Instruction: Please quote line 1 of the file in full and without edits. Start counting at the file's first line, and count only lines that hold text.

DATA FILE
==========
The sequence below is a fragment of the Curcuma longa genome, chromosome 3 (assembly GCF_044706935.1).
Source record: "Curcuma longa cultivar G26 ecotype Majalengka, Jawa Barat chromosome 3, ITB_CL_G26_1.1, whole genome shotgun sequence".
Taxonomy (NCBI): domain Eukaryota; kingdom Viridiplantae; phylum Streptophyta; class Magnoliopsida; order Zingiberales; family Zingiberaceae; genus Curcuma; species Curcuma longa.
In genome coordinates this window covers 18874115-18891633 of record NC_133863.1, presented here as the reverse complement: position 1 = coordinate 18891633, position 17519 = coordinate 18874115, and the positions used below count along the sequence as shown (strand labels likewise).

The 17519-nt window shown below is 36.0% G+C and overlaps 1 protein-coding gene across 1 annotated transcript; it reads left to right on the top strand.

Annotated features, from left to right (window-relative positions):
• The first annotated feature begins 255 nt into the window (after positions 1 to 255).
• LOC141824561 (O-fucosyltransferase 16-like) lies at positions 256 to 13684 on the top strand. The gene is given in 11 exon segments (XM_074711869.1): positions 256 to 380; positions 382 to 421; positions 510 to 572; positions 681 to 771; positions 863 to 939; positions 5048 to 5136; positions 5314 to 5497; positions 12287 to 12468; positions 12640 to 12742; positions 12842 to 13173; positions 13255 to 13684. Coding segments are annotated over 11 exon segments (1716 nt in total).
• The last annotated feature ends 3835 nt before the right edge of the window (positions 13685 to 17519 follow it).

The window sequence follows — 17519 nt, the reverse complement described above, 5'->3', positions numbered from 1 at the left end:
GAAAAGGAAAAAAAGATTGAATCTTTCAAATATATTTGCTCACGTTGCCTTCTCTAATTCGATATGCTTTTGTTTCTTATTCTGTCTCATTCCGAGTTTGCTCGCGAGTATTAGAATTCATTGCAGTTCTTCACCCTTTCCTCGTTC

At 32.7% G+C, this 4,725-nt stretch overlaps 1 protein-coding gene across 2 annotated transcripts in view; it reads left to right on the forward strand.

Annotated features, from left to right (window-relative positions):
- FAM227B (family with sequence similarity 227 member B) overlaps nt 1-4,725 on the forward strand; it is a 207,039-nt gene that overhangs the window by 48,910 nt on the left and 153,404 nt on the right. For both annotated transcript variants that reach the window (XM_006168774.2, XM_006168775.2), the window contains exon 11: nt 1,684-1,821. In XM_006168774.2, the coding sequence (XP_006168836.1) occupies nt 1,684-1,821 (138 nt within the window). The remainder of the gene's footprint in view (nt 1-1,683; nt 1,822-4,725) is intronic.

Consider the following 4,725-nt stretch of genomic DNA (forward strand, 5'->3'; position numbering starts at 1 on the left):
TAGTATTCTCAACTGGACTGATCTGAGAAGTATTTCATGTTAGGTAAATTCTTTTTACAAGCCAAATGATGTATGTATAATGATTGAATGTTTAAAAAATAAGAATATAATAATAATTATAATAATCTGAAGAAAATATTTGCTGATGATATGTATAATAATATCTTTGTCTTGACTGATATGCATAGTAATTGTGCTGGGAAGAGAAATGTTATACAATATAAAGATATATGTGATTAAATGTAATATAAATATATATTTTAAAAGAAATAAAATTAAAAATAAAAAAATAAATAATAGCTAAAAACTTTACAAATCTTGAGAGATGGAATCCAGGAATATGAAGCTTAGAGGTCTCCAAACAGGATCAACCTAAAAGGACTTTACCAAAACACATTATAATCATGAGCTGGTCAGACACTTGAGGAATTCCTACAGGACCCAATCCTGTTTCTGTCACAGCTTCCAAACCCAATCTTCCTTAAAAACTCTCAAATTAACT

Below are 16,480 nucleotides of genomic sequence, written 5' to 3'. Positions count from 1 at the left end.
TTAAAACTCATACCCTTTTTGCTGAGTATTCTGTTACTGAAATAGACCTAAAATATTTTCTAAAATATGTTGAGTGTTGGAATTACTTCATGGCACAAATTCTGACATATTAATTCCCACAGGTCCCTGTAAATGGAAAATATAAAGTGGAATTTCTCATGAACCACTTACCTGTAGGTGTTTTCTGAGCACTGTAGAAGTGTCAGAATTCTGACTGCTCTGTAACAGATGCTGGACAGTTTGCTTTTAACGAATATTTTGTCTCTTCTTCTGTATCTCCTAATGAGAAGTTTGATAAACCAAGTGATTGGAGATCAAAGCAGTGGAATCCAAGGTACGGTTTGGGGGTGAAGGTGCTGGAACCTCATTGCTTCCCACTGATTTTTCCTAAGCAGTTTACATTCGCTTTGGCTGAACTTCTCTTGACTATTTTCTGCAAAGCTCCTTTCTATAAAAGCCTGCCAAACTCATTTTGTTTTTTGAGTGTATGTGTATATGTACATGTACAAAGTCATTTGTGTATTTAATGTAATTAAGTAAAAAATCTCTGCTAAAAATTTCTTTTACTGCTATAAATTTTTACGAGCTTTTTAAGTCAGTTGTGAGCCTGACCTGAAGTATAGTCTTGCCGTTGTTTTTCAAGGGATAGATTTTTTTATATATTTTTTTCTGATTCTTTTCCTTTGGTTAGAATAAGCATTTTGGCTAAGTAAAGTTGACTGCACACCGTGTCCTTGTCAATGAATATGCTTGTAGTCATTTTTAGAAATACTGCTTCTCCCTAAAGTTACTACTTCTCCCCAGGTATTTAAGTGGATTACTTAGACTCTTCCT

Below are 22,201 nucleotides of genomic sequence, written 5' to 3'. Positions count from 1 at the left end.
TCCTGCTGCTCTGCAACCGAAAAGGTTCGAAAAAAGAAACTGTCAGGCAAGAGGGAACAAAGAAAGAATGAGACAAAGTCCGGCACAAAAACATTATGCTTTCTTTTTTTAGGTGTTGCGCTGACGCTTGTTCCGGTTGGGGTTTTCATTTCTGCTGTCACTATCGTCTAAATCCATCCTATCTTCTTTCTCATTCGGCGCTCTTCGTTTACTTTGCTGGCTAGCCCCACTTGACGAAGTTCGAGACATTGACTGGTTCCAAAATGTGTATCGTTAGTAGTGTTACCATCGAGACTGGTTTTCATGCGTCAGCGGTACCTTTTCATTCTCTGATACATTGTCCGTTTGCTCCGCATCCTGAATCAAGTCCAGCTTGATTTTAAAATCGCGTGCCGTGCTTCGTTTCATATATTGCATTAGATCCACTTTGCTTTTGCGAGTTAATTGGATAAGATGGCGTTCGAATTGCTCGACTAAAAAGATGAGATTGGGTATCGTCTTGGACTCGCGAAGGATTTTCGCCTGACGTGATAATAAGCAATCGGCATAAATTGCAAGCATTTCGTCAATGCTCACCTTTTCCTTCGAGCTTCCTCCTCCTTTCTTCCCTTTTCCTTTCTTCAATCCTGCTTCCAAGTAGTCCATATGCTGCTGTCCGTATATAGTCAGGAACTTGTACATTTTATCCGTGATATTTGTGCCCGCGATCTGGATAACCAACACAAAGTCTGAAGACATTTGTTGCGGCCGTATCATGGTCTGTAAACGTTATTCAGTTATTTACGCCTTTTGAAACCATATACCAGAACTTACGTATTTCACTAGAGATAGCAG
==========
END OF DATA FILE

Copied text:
The sequence below is a fragment of the Curcuma longa genome, chromosome 3 (assembly GCF_044706935.1).